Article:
Skip to main content

Amazon Fire 7 Review: More Speed Makes it Better at the Basics

I've spent close to a week with Amazon's 2022 Fire 7 tablet to see just how well it performs.
  • Author:
  • Updated:
    Original:

Update: Amazon is currently discounting the 2022 Fire 7 Tablet to $44.99, which is $15 off the $59.99 starting price.

Amazon’s Fire tablets have always screamed value, and the Fire 7 2022 continues belting that note. For $59.99, it keeps a similar plastic build with a -- you guessed it -- seven-inch screen and amps up the power. That means a faster experience when using it and longer runtime.

So is it worth the $10 price jump over the 2019 version? Does it still easily handle streaming, web browsing, reading, and video calls? I’ve been using it for several days as my primary consumption device to find out.

The Arena Media Brands, LLC and respective content providers to this website may receive compensation for some links to products and services on this website.

A Simple, Plastic Design

The Fire 7 isn't a beauty. It's a no-frills tablet that, well, looks like a simple tablet. It comes in three colors -- Pink, Black, and Blue -- and is fairly comfortable to hold with just one hand. The back is smooth to the touch, and on the black model I've been using, there's a bit of a shine when the light hits it right. It's also a bit more than half a pound (0.62-pounds in total weight), so it won't weigh your wrist down.

The power button, volume controls, a USB-C port, and a headphone jack all live on the top when held vertically. There is a single speaker on the bottom left-hand side and a microSD card slot hidden behind a door on the top right. That external storage slot supports up to a 1TB card as well. Internally, you're limited to either 16GB or 32GB. When you switch to landscape, the speaker goes to the top, controls and ports are on the right, and the storage slot is on the bottom. It's plenty ergonomic and easy enough to get used to. Amazon  (AMZN)  also includes both a 5-watt power adapter and a USB-C cable in the box.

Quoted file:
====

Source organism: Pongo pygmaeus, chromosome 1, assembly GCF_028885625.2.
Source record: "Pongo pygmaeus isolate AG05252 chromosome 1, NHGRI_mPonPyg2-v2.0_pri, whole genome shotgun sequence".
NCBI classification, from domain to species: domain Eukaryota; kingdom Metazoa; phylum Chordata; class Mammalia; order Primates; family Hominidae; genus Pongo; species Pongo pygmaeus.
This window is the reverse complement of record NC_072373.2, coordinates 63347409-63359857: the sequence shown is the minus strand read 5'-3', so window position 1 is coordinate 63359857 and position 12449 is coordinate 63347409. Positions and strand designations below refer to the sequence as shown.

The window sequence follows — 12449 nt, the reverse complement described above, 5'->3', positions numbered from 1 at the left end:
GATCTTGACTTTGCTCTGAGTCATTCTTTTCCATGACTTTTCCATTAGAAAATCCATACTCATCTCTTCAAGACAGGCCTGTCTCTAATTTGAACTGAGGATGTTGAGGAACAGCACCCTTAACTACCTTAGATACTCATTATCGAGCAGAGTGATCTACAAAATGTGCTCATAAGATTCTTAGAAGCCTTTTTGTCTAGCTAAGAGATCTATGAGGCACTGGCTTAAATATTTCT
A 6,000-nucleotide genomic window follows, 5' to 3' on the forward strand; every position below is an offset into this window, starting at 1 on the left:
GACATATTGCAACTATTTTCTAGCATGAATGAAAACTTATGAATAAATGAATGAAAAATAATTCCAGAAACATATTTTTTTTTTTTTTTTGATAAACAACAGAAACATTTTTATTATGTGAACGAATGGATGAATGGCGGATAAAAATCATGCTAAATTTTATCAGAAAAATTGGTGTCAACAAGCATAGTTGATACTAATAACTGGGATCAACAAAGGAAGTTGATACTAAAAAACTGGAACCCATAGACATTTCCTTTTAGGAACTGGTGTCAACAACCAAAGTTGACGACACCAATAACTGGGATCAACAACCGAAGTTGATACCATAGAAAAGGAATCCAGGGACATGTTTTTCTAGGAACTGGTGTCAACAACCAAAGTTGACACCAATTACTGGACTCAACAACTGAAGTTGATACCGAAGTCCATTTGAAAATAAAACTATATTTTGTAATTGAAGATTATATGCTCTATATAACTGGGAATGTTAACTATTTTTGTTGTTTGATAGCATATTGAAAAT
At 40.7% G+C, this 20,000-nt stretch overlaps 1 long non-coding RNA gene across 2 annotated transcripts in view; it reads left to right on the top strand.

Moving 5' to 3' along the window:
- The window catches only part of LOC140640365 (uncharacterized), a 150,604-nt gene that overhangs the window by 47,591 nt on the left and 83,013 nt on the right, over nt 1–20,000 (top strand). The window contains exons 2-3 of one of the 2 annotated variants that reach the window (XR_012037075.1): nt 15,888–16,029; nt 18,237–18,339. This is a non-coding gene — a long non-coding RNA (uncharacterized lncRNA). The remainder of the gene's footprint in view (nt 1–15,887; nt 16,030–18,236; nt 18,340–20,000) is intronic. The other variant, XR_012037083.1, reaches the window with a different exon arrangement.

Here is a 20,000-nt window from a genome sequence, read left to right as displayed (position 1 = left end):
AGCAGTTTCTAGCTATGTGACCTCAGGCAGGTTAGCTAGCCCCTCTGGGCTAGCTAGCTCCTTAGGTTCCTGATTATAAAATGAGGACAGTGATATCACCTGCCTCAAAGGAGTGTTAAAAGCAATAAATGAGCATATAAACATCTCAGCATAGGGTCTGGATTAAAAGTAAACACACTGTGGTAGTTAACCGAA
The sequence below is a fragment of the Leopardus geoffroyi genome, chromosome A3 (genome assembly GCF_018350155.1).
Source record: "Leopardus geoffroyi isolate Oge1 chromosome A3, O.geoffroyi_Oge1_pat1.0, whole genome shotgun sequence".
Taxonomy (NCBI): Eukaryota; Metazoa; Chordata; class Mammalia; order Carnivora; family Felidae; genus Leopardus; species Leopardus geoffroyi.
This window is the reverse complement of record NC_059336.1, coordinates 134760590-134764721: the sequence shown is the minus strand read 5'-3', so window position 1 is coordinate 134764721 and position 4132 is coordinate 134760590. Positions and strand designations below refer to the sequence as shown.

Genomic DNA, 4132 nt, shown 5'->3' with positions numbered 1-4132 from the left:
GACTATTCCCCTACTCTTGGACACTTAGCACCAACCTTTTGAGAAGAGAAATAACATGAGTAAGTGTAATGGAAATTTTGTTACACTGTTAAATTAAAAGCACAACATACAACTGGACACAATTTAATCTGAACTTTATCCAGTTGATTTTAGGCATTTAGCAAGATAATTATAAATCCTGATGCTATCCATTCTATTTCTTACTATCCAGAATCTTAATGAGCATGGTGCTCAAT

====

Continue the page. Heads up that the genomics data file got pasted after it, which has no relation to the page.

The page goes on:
And let me applaud Amazon for ditching micro USB and swapping to the universal standard. Almost all of Apple's iPads use USB-C, sans the entry-level, and for a $59.99 tablet, it's pretty nice to see. Also, likely one less cable you need to remember to bring.

The front-facing camera is still just two megapixels and it is in a great spot! When held in landscape orientation, it's centered along the top bezel. This way, you won't appear off to one side when you're on a Zoom call or calling with Alexa. It's a reasonably decent camera as well, you won't find a ton of details captured, and it's not the best in low-lighting. But it's passable for calls.

The Amazon graphic engraved on the back and a similar two-megapixel camera in the corner are rounding out the design. There's no flash here, and we wouldn't recommend shooting with the Fire 7 as your primary device.

Better Performance, But Best for Streaming and Basic Tasks

So if you're after a tablet that can replace your laptop or even be a solid performer for gaming or going the extra mile, I wouldn't necessarily recommend the Fire 7. Yes, it's got a fancy new processor that improves things and stretches the battery, but it's ideal for content consumption and more basic tasks.